A former assistant U.S. attorney who has been accused of blunting the edge of the inquiry into Hunter Biden’s taxes had little to say when she testified before Congress on Thursday.
Lesley Wolf, who was fingered by IRS whistleblowers as a major impediment to a full-throttle investigation of Hunter Biden, was the assistant U.S. attorney for Delaware during the time of the initial Hunter Biden probe.
She has since left the Justice Department.
Although no longer in the DOJ, Wolf said during closed-door testimony Thursday before the House Judiciary Committee that department rules prevent her from going into detail about the investigation, according to the committee’s chairman, Rep. Jim Jordan.
“Miss Wolf refused to answer most of our questions,” Jordan told reporters, according to Fox News.
“She refused to answer based on instructions she was given from the Justice Department,” the Ohio Republican said.
Jordan said although Wolf would not speak about the investigation, most of the allegations from Internal Revenue Service whistleblowers that the Justice Department sought to slow and soften the Biden investigation have been substantiated.
The allegations from IRS investigator Gary Shapley included one that Wolf would not allow investigators to search Hunter Biden’s living space at the time.
Shapley said Wolf determined there was “enough probable cause for the physical search warrant there, but the question was whether the juice was worth the squeeze,” Fox News reported.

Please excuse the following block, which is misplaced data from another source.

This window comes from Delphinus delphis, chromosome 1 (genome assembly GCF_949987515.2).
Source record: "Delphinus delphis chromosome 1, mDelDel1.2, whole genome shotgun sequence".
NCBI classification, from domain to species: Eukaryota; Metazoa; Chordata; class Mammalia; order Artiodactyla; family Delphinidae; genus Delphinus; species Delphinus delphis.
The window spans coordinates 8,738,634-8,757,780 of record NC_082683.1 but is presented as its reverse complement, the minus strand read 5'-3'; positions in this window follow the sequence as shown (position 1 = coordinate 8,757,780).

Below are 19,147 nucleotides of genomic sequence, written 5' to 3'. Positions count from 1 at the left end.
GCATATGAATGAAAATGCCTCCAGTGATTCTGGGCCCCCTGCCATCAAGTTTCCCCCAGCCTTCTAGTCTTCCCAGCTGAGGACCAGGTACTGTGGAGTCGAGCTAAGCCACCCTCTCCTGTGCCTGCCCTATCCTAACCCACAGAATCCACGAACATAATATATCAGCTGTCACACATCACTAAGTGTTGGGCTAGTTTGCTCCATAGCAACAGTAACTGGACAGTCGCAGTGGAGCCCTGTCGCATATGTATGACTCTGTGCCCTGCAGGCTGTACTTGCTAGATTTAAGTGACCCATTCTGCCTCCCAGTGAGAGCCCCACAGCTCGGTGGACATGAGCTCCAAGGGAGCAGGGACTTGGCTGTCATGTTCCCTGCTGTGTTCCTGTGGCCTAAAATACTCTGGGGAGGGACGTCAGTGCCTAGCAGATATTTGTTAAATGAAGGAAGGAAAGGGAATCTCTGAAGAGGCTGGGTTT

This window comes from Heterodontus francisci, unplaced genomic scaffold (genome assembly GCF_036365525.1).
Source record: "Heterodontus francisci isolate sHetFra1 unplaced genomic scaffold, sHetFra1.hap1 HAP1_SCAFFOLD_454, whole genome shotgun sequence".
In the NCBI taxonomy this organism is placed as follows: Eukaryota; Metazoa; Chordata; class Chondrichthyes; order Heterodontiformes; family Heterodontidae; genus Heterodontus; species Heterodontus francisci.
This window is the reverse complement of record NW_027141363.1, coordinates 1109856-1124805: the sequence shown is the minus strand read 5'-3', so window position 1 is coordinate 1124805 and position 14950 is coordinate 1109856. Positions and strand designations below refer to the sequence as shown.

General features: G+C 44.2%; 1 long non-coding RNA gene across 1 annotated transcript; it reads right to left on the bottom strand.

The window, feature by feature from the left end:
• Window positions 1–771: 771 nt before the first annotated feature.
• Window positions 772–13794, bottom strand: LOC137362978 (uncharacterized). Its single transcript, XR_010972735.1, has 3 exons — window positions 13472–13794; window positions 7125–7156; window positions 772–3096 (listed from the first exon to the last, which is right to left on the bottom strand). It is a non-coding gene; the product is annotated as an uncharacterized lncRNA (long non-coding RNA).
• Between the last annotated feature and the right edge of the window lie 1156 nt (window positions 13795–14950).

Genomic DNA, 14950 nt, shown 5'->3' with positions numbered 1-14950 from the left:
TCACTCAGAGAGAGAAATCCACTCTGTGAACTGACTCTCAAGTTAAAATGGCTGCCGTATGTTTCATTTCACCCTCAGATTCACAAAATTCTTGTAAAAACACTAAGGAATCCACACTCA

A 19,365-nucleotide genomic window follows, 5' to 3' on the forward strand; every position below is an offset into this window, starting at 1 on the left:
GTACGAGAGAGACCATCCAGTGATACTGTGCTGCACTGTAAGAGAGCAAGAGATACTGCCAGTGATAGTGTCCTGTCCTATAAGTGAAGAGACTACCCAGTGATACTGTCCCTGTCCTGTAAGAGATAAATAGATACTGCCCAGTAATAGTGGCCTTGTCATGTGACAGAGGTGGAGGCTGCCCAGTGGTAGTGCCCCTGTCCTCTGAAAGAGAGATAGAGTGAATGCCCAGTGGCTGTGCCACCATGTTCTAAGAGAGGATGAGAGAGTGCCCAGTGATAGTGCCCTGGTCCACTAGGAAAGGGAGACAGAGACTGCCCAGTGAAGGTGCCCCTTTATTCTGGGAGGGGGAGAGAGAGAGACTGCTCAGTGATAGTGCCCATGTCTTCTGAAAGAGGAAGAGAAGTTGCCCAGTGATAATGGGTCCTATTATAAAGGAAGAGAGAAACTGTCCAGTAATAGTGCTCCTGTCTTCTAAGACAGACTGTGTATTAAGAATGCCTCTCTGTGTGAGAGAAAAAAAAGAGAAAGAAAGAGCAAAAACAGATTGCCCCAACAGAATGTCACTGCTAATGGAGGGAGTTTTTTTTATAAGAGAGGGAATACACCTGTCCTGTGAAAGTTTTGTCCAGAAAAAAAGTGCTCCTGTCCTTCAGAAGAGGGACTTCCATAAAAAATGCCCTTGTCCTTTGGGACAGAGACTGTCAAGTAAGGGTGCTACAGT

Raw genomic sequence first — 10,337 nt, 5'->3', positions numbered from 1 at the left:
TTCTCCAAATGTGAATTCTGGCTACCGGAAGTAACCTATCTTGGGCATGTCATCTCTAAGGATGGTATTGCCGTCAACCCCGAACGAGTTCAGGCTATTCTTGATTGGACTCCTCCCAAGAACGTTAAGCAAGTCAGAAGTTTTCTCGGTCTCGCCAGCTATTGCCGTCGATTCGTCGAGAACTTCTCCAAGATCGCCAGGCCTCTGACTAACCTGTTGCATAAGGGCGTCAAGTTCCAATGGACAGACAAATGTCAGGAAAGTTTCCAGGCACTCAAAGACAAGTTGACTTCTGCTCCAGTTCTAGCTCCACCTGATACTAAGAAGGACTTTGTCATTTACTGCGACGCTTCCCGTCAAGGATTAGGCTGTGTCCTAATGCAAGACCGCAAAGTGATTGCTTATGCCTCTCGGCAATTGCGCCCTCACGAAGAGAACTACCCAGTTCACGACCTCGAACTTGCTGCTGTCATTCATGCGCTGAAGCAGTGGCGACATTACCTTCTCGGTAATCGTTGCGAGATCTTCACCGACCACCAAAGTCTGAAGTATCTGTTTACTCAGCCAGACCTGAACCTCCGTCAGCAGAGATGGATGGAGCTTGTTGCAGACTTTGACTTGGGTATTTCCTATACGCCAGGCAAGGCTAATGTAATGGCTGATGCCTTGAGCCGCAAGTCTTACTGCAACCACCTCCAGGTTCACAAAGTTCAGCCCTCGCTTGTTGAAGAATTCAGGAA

The IRS whistleblower also said she sought to “limit” questioning related to President Joe Biden and references to “dad” or “the big guy” that emerged in the investigation of his son.
“I will say this, and this has proved true now for months, Mr. Shapley, Mr. [Joseph ] Ziegler’s testimony continues to be, you know, just as accurate as can be. No one has refuted that,” Jordan said.
According to NBC News, which said it obtained a copy of her opening remarks, Wolf said she was still bound by Justice Department policies and she had done nothing wrong.
“At all times while serving as an AUSA, I acted consistently with the Justice Manual, DOJ policy directives, and my statutory/legal and ethical obligations,” she said.
“I followed the facts where they led, and made decisions in the best interests of the investigation,” Wolf said. “This includes, but is by no means limited to, policies and rules governing politically sensitive investigations, election year sensitivities, attorney search warrants, search warrant filter requirements, and professional conduct rules barring contact with represented parties.”
The former U.S. attorney said she felt an “overwhelming feeling of frustration and disappointment” at not being allowed to fully discuss the investigation, according to NBC News.
Wolf also claimed she had suffered harassment in recent months.
“My desire to serve my community and my country, such a great source of pride, has recently come at significant cost. As a private person, the once routine and mundane details of my life have become the subject of public interest in an invasive and disturbing manner,” she said.
“Far worse, I have been threatened and harassed, causing me to fear for my own and my family’s safety,” Wolf said.
Hunter Biden was called to testify before the committee on Wednesday, but he defied the subpoena and instead held a news conference outside the Capitol.
This article appeared originally on The Western Journal.